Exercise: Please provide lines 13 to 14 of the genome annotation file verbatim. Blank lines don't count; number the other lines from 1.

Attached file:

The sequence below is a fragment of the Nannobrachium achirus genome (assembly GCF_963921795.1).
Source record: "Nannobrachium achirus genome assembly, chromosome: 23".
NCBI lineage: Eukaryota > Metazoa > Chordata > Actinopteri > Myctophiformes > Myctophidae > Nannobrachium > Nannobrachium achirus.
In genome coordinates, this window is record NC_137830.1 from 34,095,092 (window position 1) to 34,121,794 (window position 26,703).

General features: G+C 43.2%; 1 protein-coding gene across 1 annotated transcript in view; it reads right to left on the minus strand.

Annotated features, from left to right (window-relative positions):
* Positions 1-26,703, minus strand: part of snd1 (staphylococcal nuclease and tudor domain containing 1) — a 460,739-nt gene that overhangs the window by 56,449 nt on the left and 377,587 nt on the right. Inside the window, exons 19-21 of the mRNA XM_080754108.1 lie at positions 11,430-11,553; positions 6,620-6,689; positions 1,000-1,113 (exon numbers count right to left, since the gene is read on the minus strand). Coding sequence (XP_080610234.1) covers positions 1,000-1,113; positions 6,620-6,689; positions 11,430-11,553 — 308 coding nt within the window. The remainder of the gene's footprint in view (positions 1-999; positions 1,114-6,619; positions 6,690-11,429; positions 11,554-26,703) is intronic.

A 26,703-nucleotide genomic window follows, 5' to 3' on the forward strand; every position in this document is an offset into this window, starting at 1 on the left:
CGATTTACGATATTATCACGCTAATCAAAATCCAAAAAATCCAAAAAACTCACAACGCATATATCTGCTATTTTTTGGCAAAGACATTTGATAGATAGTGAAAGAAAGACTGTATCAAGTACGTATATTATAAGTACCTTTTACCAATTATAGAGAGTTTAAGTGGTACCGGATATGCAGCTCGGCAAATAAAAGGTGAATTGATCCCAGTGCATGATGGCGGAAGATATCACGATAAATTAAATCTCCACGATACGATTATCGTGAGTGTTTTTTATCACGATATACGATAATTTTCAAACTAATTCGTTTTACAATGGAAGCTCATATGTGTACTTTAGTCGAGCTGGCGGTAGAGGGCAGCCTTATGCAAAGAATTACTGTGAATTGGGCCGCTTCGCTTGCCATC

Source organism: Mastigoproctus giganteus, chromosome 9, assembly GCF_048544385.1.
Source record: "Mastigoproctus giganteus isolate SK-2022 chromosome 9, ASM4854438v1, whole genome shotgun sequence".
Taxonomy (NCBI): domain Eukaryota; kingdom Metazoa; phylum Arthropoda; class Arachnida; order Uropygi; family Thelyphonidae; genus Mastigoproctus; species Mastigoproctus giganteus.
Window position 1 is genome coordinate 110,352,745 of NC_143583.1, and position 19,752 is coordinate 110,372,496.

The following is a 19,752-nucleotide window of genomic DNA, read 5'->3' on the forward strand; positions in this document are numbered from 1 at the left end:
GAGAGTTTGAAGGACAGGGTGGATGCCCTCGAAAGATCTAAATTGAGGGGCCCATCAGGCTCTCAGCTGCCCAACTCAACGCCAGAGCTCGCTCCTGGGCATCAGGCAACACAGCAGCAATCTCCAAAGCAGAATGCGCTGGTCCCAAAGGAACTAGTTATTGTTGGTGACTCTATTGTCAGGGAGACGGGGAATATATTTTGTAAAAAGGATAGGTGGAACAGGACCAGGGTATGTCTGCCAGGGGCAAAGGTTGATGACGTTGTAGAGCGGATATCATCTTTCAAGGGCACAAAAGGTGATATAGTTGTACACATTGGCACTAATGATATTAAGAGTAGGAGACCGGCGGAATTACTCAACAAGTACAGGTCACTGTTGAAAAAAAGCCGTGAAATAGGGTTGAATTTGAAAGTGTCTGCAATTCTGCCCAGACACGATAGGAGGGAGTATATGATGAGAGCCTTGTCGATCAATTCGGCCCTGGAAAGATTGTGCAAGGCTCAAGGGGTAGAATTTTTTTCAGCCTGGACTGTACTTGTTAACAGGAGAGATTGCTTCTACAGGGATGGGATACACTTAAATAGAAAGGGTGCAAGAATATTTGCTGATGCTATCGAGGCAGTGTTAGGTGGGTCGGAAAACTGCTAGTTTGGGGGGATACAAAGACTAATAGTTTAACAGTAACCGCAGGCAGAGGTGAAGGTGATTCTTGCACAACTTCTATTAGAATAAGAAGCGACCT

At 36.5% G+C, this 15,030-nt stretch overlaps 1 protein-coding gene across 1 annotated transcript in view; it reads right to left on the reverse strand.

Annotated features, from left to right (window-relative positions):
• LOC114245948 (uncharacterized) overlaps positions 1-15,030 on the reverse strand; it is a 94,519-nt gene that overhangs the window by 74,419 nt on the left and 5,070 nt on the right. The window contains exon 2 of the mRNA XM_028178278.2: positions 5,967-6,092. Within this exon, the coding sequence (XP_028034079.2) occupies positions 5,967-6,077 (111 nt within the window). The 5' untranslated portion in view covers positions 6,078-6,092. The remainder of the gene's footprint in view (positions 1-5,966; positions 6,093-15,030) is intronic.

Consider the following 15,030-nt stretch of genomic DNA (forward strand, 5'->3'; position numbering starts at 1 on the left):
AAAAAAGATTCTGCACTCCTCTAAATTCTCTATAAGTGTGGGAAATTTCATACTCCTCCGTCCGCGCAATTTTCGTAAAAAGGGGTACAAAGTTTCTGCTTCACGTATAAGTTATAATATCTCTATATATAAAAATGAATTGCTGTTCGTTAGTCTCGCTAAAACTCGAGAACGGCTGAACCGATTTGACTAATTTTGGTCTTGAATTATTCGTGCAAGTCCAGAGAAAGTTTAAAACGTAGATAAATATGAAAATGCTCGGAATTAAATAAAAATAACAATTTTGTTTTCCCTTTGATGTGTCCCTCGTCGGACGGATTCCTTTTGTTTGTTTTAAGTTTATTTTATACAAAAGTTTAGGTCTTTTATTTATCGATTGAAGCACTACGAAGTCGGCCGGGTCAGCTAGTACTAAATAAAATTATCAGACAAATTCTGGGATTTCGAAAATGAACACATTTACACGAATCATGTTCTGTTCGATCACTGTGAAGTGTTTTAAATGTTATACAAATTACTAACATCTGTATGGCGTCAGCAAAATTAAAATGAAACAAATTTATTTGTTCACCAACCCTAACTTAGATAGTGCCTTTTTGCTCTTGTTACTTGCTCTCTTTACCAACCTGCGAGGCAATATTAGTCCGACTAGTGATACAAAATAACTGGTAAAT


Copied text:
Window position 1 is genome coordinate 110,352,745 of NC_143583.1, and position 19,752 is coordinate 110,372,496.

The following is a 19,752-nucleotide window of genomic DNA, read 5'->3' on the forward strand; positions in this document are numbered from 1 at the left end: